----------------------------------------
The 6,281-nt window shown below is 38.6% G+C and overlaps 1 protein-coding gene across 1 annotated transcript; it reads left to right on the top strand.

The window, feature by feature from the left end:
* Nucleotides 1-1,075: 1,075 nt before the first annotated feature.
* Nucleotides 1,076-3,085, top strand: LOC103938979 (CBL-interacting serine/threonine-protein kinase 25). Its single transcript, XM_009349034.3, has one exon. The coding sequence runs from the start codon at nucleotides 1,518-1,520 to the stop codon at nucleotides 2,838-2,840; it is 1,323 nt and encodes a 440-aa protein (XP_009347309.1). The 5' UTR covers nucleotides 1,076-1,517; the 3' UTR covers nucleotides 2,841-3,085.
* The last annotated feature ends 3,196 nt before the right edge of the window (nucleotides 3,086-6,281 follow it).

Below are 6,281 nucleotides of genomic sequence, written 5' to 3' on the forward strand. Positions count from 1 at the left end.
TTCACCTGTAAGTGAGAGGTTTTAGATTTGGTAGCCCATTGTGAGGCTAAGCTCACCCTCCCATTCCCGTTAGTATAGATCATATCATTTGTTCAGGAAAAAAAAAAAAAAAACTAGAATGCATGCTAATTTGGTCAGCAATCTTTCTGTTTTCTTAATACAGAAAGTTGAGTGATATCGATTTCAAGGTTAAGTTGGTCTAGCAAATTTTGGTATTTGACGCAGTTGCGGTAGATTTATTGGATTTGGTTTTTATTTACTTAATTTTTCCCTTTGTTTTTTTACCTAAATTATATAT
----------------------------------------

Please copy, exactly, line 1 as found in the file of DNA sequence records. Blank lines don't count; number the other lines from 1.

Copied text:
The 6,281-nt window shown below is 38.6% G+C and overlaps 1 protein-coding gene across 1 annotated transcript; it reads left to right on the top strand.